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Article: What If The Other Driver Had No (Or Too Little) Insurance Coverage?, Car Accident Insurance

What If The Other Driver Had No (Or Too Little) Insurance Coverage?

Although automobile liability insurance is required across the country, there’s nothing uniform about how much insurance we’re required to have. For example, Minnesota requires its resident drivers to carry minimum liability insurance of $30,000 per person with a total maximum of $60,000 per accident along with $10,000 for property damage. Arizona only requires $15,000 per person and a total maximum of $30,000 per accident with $10,000 for property damage. In either case, that’s just not enough liability insurance coverage.

Some car accident injuries don’t just end with a sore neck for six weeks. Some end up with a broken neck and surgery, and sometimes the person who caused the crash was uninsured or a hit-and-run driver. That’s when you thank yourself for having bought uninsured motorist insurance (UM) from your own insurance company. If you’ve been injured in a motor vehicle collision at the fault of an uninsured motorist, you can make your claim for compensation for personal injuries against your own insurer.

What is an uninsured motorist?
There are four types of drivers who might be classified as uninsured motorists. Those are people who:

  • Have no motor vehicle liability insurance whatsoever
  • Have less motor vehicle liability insurance than is required by law
  • Are insured by a company that can’t pay a claim
  • Are injured by a hit-and-run driver

Who is covered by uninsured motorist insurance?
You and any passengers of your insured vehicle are covered by uninsured motorist insurance if any of you are injured in a motor vehicle collision that’s caused by an uninsured driver. Most policies even cover residents of your household who are blood relatives. You and those relatives are even insured if an uninsured driver injures any of you as pedestrians or bicyclists.

Underinsured motorist insurance
Underinsured motorist coverage (UIM) is part of your UM coverage. You and your additional insured people are covered by it when the limits of the policy of the person who caused the crash aren’t sufficient to pay all of the damages resulting from an accident. Your UIM coverage is triggered when the coverage of the other driver who caused the collision is exhausted. His or her policy limit is then deducted from your UIM policy limit. For example, let’s say you have $100,000 of UM/UIM coverage. If your neck fracture and surgery resulted from the negligence of a driver who only had $15,000 in liability insurance coverage, that $15,000 is deducted from your policy limit. It leaves you with $85,000 in UIM coverage to claim against.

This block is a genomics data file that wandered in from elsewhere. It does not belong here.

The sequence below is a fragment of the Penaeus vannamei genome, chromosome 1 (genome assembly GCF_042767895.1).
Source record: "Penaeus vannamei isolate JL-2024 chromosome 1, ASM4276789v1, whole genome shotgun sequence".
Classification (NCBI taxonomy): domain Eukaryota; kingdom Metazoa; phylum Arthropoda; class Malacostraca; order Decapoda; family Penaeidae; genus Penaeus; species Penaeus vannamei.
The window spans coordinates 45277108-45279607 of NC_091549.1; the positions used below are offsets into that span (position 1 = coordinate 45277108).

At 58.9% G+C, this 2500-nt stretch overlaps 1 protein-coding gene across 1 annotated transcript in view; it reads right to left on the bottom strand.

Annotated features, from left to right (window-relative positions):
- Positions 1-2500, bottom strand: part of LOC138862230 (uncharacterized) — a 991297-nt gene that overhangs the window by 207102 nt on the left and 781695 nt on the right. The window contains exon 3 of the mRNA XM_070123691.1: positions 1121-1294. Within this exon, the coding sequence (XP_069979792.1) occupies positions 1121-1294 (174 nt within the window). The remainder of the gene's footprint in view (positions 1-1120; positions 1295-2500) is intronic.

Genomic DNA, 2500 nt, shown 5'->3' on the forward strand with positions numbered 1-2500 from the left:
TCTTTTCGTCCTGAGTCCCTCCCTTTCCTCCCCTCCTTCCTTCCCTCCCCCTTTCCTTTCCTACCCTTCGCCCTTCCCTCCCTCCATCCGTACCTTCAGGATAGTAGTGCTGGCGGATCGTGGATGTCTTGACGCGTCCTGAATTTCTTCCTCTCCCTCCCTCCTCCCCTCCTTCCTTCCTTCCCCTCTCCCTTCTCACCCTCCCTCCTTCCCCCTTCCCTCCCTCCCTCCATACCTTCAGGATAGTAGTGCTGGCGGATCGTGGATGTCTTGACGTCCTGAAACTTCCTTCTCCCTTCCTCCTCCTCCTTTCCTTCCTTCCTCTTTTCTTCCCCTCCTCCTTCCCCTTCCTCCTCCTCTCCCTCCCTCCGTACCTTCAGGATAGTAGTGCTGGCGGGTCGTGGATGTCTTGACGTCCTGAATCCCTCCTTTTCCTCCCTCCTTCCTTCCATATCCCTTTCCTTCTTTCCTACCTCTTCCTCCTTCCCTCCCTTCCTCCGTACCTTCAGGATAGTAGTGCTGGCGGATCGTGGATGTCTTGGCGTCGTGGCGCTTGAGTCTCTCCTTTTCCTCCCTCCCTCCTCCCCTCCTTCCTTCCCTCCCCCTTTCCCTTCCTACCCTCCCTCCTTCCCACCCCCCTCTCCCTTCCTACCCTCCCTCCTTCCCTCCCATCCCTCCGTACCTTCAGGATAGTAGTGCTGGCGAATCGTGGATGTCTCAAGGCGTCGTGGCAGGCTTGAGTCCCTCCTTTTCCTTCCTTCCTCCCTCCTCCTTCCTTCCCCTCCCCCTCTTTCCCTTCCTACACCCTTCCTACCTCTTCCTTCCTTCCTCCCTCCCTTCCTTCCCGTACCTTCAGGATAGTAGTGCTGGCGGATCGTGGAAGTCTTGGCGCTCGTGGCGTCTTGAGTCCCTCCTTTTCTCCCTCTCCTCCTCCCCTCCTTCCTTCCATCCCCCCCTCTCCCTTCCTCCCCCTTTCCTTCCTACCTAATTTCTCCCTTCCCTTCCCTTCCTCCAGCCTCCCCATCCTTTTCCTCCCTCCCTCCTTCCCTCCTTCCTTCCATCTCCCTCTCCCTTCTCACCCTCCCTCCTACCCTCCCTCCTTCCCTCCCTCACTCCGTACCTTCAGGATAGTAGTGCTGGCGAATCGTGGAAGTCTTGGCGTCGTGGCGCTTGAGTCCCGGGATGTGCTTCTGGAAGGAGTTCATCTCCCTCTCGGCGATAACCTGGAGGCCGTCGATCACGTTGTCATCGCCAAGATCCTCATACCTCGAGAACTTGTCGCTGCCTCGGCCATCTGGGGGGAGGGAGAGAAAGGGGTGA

What UM and UIM pay for
Most UM and UIM coverage pays for the same types of damages that you would recover from the party who caused your accident if he or she had any insurance or sufficient insurance. Some typical damages elements include:

  • Past and future medical bills
  • Past and future lost earnings
  • Any permanent disfigurement
  • Any permanent disability
  • Pain and suffering
  • Funeral and burial costs in the event of a death

Following the roadmap
If you intend on making a UM or UIM claim, your insurance policy sets out specific requirements that you must fulfill to make a valid claim. For example, it might require you to obtain an affidavit from the party who caused your accident stating that he or she indeed had no insurance at the time of the crash. On an underinsured claim, you might need to obtain a copy of their insurance declarations page indicating how much insurance he or she indeed had at the time of the crash.

Denials of claims and lowball offers
If you have fulfilled all of the prerequisites for making a valid UM or UIM claim, and your insurer denies it or stands firm on a low settlement offer, you can either demand arbitration or file a lawsuit directly against your own insurance company. The direction that you take depends on your policy language. Most insurers will only allow arbitration on this issue while others haven’t restricted your options. The forum that you must use depends on your specific policy language.

Uninsured and underinsured motorist coverage and claims and litigation are complicated. You’re not in good hands or with a good neighbor once you seek damages from your own insurance company. You’ll quickly learn how they treat claimants. If you were injured in an accident with an uninsured motorist, underinsured motorist or a hit-and-run driver, contact us right away for a free consultation and case evaluation. You don’t even need money up front to retain us. We don’t get paid unless we obtain a settlement or verdict for you.

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